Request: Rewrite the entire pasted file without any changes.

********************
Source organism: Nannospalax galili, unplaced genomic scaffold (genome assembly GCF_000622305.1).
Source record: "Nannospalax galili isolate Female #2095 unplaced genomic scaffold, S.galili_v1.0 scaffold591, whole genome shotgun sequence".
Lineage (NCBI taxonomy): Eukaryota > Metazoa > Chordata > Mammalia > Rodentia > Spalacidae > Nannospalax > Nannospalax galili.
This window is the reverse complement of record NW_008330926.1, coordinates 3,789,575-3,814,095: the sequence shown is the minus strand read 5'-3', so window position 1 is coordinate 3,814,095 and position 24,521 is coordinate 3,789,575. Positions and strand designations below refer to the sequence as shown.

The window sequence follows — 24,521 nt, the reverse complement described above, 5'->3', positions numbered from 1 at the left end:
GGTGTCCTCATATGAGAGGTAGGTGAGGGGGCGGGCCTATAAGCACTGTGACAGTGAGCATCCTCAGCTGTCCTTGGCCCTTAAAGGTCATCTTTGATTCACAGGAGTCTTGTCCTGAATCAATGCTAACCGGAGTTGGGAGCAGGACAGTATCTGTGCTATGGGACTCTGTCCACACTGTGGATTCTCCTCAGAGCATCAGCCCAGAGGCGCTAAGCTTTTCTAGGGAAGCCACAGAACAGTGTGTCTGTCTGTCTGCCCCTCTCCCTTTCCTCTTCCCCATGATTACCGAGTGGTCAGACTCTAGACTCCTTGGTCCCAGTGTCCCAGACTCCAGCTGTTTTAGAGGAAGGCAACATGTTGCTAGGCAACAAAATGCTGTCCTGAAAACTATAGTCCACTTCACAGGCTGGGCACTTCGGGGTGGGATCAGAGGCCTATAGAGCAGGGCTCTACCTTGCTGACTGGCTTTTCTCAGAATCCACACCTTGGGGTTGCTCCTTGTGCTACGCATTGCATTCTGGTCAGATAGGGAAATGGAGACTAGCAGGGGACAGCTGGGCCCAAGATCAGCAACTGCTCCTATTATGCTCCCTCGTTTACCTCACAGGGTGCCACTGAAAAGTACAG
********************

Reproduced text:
Source organism: Nannospalax galili, unplaced genomic scaffold (genome assembly GCF_000622305.1).
Source record: "Nannospalax galili isolate Female #2095 unplaced genomic scaffold, S.galili_v1.0 scaffold591, whole genome shotgun sequence".
Lineage (NCBI taxonomy): Eukaryota > Metazoa > Chordata > Mammalia > Rodentia > Spalacidae > Nannospalax > Nannospalax galili.
This window is the reverse complement of record NW_008330926.1, coordinates 3,789,575-3,814,095: the sequence shown is the minus strand read 5'-3', so window position 1 is coordinate 3,814,095 and position 24,521 is coordinate 3,789,575. Positions and strand designations below refer to the sequence as shown.

The window sequence follows — 24,521 nt, the reverse complement described above, 5'->3', positions numbered from 1 at the left end:
GGTGTCCTCATATGAGAGGTAGGTGAGGGGGCGGGCCTATAAGCACTGTGACAGTGAGCATCCTCAGCTGTCCTTGGCCCTTAAAGGTCATCTTTGATTCACAGGAGTCTTGTCCTGAATCAATGCTAACCGGAGTTGGGAGCAGGACAGTATCTGTGCTATGGGACTCTGTCCACACTGTGGATTCTCCTCAGAGCATCAGCCCAGAGGCGCTAAGCTTTTCTAGGGAAGCCACAGAACAGTGTGTCTGTCTGTCTGCCCCTCTCCCTTTCCTCTTCCCCATGATTACCGAGTGGTCAGACTCTAGACTCCTTGGTCCCAGTGTCCCAGACTCCAGCTGTTTTAGAGGAAGGCAACATGTTGCTAGGCAACAAAATGCTGTCCTGAAAACTATAGTCCACTTCACAGGCTGGGCACTTCGGGGTGGGATCAGAGGCCTATAGAGCAGGGCTCTACCTTGCTGACTGGCTTTTCTCAGAATCCACACCTTGGGGTTGCTCCTTGTGCTACGCATTGCATTCTGGTCAGATAGGGAAATGGAGACTAGCAGGGGACAGCTGGGCCCAAGATCAGCAACTGCTCCTATTATGCTCCCTCGTTTACCTCACAGGGTGCCACTGAAAAGTACAG